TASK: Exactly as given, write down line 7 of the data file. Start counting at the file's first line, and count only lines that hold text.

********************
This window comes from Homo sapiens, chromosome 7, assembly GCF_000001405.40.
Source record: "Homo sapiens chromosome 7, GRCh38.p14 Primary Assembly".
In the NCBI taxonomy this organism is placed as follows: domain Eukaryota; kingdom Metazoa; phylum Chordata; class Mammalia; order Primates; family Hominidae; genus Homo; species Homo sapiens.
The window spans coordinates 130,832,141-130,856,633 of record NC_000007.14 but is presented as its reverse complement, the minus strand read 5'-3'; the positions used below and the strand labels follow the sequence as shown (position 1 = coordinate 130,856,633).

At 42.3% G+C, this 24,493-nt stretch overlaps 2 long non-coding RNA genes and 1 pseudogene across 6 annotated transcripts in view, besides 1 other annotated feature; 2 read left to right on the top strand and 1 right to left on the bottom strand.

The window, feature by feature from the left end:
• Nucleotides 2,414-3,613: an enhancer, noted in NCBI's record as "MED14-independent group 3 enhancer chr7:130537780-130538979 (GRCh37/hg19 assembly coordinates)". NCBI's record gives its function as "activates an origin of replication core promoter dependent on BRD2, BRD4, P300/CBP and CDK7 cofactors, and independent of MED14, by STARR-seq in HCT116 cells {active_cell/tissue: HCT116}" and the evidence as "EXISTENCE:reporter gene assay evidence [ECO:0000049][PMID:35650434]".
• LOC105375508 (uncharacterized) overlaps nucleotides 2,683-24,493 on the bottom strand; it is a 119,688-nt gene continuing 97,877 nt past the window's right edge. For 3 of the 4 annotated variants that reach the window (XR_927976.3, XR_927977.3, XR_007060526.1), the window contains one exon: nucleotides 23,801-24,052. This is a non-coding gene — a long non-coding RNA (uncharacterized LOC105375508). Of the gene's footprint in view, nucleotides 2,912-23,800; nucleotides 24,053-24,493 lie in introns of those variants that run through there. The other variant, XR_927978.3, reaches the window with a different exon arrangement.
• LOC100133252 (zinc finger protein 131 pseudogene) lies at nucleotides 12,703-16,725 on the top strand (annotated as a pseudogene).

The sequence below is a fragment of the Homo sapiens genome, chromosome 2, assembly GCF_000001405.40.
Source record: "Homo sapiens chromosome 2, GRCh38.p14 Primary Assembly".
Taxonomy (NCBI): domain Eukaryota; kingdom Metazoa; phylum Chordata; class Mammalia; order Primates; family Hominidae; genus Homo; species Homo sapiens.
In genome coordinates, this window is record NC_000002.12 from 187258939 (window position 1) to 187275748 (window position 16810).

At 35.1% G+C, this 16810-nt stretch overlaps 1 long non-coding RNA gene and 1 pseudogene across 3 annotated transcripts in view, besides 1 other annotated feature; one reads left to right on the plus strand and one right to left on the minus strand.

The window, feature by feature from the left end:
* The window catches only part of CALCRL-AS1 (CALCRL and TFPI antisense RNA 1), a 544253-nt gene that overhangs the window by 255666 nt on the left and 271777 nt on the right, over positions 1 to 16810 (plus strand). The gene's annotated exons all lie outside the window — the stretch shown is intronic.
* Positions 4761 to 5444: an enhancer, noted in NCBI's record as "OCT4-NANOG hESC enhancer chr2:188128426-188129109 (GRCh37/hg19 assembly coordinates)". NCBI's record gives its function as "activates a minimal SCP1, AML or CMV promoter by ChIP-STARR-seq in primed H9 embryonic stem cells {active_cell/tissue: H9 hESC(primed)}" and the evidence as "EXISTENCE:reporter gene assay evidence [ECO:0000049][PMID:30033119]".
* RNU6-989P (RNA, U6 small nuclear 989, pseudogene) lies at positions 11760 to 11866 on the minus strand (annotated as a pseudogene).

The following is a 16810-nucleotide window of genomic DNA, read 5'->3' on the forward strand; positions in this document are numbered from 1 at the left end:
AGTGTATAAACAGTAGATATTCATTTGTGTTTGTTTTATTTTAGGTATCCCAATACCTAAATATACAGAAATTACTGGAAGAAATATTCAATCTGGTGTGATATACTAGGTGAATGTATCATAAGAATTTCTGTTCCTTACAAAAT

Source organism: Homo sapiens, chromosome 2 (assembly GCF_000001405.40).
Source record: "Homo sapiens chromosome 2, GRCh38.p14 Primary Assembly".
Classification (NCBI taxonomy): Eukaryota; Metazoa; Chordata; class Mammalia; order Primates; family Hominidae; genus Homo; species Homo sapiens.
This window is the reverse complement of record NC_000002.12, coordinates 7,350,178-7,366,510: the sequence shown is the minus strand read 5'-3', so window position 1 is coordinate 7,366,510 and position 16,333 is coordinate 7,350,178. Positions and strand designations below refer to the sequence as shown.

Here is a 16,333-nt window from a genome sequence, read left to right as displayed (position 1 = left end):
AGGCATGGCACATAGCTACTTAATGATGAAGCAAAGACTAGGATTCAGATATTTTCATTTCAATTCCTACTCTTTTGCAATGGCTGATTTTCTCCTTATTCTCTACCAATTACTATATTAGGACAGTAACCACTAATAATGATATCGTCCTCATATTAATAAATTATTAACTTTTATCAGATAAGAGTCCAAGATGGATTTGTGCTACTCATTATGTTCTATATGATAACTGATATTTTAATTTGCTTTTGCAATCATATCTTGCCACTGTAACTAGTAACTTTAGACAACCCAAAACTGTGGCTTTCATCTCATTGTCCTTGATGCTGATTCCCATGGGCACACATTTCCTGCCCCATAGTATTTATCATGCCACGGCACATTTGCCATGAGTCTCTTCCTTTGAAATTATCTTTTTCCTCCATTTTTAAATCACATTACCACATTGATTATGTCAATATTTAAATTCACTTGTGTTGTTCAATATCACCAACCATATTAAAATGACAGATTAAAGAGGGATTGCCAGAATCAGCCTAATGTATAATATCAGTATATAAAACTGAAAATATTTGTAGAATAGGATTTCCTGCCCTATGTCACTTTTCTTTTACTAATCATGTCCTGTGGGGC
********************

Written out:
• Nucleotides 2,414-3,613: an enhancer, noted in NCBI's record as "MED14-independent group 3 enhancer chr7:130537780-130538979 (GRCh37/hg19 assembly coordinates)". NCBI's record gives its function as "activates an origin of replication core promoter dependent on BRD2, BRD4, P300/CBP and CDK7 cofactors, and independent of MED14, by STARR-seq in HCT116 cells {active_cell/tissue: HCT116}" and the evidence as "EXISTENCE:reporter gene assay evidence [ECO:0000049][PMID:35650434]".